The evaluation of facial dysmorphism is a critical step toward reaching a diagnostic. The aim of the present study was to evaluate the ability to interpret facial morphology in African children with intellectual disability (ID). First, 10 experienced clinicians (five from Africa and five from Europe) rated gestalt in 127 African non-Down Syndrome (non-DS) patients using either the score 2 for 'clearly dysmorphic', 0 for 'clearly non dysmorphic' or 1 for 'uncertain'. The inter-rater agreement was determined using kappa coefficient. There was only fair agreement between African and European raters (kappa-coefficient = 0.29). Second, we applied the FDNA Face2Gene solution to assess Down Syndrome (DS) faces. Initially, Face2Gene showed a better recognition rate for DS in Caucasian (80%) compared to African (36.8%). We trained the Face2Gene with a set of African DS and non-DS photographs. Interestingly, the recognition in African increased to 94.7%. Thus, training improved the sensitivity of Face2Gene. Our data suggest that human based evaluation is influenced by ethnic background of the evaluator. In addition, computer based evaluation indicates that the ethnic of the patient also influences the evaluation and that training may increase the detection specificity for a particular ethnic.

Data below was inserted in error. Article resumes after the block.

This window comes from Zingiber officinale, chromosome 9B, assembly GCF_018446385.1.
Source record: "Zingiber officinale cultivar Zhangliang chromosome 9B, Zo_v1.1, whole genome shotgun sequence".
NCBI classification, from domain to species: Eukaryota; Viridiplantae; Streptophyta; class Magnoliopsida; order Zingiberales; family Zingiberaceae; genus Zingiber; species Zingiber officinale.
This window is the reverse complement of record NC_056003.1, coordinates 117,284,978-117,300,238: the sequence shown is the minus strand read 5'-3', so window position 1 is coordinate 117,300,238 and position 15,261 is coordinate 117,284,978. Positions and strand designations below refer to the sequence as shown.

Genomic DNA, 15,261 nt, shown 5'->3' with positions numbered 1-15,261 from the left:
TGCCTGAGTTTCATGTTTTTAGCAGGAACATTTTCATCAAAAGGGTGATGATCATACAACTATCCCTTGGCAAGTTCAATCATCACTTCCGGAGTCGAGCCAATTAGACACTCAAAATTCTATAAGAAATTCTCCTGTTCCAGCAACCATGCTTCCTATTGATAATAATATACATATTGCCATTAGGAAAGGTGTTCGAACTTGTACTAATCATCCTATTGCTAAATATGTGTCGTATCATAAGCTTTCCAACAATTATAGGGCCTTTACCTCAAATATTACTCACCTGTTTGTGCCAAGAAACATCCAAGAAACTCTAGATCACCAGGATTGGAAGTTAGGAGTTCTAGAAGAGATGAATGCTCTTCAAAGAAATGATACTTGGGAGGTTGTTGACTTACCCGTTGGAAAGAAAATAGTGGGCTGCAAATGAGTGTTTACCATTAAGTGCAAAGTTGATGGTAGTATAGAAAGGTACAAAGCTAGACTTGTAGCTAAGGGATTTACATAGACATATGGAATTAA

Keywords: DR Congo; Down syndrome; Face2Gene; dysmorphology; facial dysmorphism; gestalt.
© 2016 John Wiley & Sons A/S. Published by John Wiley & Sons Ltd.